There are various surgical techniques used treat anal fistulas. The adoption and success rates of newer techniques have not been clearly established.
The purpose of this study was to determine the healing rate after operations for anal fistulas in New England colorectal surgery practices.
We conducted a retrospective review of a prospectively collected database.
The study was conducted at colorectal surgery practices in New England.
A prospective, multicenter registry was created by the New England Society of Colon and Rectal Surgeons. Surgeons were invited to collect data prospectively regarding patients operated on for anal fistulas between January 1, 2011, and August 1, 2013. Fistula classification, surgical intervention, continence scores, and healing were determined by the treating surgeon.
Operation for anal fistula was performed.
We measured the proportion of patients with healed fistulas at 3 months.
Sixteen surgeons submitted data regarding 240 operations for fistula with curative intent. Mean patient age was 45 ± 14 years. A total of 158 patients (66%) were men, and 110 (46%) had undergone an anorectal operation. Twenty-nine (12%) had Crohn’s disease. The healing rates of fistulotomy, advancement flap, and fistula plugs at 3 months were 94% (95% CI, 89–97), 60% (95% CI, 33–77), and 20% (95% CI, 5–50). The healing rate of the ligation of intersphincteric fistula tract procedure at 3 months was 79% (95% CI, 65–88). Hospital site was the only variable associated with healing (p < 0.05). Hospitals that performed more ligation of intersphincteric fistula tract procedures had higher healing rates at 3 months (p < 0.0001).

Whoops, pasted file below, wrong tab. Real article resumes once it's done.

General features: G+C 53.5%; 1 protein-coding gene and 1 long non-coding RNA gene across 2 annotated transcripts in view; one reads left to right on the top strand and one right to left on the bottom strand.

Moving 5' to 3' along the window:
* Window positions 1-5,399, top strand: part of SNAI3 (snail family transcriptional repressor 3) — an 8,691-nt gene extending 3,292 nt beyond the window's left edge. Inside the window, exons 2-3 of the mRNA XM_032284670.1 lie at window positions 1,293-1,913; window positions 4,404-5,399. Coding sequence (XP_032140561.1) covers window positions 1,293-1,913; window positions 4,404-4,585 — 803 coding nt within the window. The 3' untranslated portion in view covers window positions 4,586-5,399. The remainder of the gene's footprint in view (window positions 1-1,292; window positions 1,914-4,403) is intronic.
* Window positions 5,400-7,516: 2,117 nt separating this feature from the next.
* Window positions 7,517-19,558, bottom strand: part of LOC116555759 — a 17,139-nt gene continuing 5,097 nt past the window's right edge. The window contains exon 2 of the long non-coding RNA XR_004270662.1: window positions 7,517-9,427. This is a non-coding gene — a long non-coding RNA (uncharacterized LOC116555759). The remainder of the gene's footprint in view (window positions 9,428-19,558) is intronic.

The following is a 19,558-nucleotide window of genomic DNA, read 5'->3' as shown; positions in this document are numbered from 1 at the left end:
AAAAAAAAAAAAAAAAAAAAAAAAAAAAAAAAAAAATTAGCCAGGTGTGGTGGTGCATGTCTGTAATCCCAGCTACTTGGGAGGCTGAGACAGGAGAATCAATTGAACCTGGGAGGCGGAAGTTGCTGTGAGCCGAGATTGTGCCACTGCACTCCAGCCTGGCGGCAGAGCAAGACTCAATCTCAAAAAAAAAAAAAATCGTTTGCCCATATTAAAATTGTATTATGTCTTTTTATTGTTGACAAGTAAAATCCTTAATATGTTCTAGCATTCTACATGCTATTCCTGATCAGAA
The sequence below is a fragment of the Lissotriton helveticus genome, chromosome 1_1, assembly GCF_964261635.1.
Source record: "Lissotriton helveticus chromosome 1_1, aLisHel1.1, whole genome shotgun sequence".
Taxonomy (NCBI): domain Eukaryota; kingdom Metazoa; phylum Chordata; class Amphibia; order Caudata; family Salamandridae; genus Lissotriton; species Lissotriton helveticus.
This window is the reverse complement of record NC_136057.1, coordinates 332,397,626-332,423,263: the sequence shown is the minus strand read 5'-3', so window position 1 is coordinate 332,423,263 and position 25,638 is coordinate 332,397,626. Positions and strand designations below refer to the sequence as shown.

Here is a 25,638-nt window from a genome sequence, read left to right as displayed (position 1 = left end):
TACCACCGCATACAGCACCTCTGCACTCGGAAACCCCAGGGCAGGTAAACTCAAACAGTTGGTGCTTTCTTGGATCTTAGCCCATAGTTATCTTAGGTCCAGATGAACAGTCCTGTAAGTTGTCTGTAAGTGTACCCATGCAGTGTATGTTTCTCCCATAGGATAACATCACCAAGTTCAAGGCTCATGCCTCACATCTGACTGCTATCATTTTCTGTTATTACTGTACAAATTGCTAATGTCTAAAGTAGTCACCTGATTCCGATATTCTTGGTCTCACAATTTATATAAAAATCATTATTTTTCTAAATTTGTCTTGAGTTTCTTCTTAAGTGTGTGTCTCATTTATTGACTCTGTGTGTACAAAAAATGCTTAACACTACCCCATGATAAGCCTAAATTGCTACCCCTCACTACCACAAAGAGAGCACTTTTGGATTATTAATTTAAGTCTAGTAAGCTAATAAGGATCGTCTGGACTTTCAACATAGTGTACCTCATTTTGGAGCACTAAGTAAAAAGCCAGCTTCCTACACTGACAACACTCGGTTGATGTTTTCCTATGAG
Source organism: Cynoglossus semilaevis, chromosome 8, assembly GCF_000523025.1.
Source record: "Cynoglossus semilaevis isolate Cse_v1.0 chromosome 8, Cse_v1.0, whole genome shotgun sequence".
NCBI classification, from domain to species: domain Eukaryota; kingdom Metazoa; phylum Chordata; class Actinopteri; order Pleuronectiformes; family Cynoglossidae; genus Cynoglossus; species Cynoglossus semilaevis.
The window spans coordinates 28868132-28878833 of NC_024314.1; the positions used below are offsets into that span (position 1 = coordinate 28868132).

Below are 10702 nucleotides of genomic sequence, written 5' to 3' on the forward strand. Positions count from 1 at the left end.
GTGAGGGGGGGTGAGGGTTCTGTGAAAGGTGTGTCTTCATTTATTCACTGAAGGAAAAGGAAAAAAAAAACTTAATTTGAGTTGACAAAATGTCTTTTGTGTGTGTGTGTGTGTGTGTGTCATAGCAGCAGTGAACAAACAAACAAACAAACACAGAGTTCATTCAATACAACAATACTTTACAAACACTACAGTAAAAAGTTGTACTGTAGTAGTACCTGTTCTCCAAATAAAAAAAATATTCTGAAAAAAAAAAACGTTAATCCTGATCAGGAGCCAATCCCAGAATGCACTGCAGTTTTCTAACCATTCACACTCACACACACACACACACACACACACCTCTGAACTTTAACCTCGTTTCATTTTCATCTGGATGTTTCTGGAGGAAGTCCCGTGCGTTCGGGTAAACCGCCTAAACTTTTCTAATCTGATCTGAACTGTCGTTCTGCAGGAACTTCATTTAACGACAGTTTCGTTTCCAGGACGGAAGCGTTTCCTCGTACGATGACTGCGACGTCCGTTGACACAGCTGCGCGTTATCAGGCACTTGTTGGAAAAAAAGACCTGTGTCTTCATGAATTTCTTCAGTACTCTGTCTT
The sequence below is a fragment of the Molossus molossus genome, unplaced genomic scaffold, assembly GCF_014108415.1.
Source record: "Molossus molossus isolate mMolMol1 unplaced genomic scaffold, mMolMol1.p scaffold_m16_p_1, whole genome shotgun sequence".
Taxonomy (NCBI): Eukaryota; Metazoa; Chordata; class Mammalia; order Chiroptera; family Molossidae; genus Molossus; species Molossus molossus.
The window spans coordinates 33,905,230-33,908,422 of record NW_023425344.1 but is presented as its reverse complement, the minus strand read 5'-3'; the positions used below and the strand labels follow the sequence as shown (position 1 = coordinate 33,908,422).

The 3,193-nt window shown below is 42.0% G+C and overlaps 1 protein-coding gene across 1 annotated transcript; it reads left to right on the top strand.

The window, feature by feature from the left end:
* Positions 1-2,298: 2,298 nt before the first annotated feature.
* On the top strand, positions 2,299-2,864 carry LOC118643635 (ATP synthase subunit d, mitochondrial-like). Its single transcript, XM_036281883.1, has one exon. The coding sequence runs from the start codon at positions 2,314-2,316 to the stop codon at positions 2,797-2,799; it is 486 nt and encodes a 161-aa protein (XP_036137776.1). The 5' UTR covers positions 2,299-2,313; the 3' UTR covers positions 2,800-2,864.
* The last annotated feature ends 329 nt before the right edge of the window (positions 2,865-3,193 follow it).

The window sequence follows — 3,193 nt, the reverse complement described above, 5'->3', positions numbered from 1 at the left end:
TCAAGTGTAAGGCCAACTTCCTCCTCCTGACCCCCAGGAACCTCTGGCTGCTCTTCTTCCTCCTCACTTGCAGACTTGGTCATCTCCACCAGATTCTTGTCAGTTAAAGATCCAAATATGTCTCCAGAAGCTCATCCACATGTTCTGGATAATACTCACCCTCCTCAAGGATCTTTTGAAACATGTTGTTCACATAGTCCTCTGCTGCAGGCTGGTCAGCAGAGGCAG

This study was limited by selection bias and reporting bias.
A wide variety of techniques are used to treat anal fistulas in our region. Fistulotomy continues to have excellent results. There has been enthusiastic early adoption of the ligation of intersphincteric fistula tract technique. Early healing rates after the ligation of intersphincteric fistula tract procedure appear to be excellent.
1Department of Colon and Rectal Surgery, Lahey Hospital and Medical Center, Burlington, Massachusetts
2Department of Surgery, Massachusetts General Hospital, Boston, Massachusetts
3Department of Surgery, University of Vermont College of Medicine, Burlington, Vermont
4Department of Surgery, Hartford Healthcare Medical Group, Farmington, Connecticut
Financial Disclosure: None reported.
Podium presentation at the meeting of The American Society of Colon and Rectal Surgeons, Hollywood, FL, May 17 to 21, 2014.
Correspondence: Jason F. Hall, M.D., M.P.H., Department of Colon and Rectal Surgery, Lahey Hospital and Medical Center, Burlington, MA 01805. E-mail: Jason.F.Hall@Lahey.org